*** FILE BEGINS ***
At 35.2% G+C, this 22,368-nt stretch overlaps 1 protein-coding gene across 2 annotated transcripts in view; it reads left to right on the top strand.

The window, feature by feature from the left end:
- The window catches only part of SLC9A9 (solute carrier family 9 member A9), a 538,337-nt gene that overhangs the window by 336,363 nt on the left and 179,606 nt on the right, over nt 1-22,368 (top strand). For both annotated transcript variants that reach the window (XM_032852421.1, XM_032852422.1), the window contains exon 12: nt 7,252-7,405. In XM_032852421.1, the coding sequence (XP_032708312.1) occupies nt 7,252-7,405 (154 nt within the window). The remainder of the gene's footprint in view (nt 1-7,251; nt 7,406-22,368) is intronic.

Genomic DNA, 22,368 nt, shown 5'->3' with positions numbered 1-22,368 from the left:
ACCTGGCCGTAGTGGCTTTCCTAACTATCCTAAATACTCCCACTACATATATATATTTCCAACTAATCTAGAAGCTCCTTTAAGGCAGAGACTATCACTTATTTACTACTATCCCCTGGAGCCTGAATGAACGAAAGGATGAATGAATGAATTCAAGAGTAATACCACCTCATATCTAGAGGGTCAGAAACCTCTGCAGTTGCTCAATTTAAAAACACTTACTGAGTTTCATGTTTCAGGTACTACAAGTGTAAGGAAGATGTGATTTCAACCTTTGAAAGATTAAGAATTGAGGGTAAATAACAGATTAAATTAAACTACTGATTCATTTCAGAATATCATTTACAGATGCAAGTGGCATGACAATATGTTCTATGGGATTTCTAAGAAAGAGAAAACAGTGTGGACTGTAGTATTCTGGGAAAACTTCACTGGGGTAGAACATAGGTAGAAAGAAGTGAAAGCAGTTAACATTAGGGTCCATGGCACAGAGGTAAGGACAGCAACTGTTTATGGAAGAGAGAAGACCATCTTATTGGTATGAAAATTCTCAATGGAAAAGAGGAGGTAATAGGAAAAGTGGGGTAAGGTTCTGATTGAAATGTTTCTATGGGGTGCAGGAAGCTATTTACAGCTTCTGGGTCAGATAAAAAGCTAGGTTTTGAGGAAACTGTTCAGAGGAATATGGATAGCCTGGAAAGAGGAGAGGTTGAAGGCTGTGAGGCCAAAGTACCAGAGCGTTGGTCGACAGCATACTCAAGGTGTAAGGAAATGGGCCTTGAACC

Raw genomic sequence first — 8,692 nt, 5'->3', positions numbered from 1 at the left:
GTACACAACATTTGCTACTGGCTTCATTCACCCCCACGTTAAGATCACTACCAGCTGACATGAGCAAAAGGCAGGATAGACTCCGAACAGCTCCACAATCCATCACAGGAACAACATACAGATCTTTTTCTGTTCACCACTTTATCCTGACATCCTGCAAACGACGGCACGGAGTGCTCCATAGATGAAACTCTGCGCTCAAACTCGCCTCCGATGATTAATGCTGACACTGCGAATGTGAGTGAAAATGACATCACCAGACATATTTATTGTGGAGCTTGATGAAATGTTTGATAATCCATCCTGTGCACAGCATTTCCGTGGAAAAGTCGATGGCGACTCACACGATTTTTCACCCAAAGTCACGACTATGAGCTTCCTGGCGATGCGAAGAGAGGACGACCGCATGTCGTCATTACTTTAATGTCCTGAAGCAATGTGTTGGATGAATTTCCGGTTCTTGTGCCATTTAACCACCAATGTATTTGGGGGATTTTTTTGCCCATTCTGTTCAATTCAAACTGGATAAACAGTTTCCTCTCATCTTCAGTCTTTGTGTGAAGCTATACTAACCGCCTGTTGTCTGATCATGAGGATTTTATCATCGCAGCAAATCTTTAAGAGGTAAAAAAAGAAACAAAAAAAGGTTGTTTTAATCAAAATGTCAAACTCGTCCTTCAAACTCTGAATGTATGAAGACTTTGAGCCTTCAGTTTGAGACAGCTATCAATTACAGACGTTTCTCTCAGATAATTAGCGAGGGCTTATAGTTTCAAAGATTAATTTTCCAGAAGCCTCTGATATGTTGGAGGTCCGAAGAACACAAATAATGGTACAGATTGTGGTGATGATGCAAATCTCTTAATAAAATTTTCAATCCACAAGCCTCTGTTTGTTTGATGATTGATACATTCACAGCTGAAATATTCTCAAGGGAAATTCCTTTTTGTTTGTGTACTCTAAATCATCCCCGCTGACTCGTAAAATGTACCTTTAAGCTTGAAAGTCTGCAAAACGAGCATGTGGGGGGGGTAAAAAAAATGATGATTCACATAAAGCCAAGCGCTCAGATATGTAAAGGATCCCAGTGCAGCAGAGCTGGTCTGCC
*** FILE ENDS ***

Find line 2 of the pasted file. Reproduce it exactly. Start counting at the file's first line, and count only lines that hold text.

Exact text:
The window, feature by feature from the left end: